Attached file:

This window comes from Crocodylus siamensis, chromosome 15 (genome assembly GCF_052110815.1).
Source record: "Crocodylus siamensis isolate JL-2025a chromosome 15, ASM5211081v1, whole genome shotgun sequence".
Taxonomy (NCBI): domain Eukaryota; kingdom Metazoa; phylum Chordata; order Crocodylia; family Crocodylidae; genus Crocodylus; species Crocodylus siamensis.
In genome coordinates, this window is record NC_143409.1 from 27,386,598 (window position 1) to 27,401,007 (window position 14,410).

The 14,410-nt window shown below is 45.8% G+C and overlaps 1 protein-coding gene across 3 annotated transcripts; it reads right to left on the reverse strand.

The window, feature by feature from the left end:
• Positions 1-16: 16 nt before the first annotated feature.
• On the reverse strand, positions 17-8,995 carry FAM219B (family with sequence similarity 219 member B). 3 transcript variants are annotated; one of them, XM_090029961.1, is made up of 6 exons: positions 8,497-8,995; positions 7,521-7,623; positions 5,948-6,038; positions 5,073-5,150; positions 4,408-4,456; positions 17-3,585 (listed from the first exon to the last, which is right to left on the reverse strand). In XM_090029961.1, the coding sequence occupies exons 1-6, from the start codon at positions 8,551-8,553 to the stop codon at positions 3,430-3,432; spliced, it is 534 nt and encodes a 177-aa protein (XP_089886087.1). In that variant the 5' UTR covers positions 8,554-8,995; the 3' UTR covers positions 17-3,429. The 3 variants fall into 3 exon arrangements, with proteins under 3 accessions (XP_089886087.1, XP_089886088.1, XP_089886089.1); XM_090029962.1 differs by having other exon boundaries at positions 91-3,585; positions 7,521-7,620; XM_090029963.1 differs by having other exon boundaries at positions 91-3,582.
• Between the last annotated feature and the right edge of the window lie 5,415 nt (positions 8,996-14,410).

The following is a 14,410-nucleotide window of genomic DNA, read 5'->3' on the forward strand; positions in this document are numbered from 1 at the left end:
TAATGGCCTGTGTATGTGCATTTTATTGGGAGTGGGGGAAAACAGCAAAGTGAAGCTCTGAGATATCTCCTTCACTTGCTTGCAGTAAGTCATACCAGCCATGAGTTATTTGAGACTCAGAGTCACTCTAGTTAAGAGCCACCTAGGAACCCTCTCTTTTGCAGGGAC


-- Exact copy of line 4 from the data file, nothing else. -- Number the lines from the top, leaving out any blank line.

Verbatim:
In genome coordinates, this window is record NC_143409.1 from 27,386,598 (window position 1) to 27,401,007 (window position 14,410).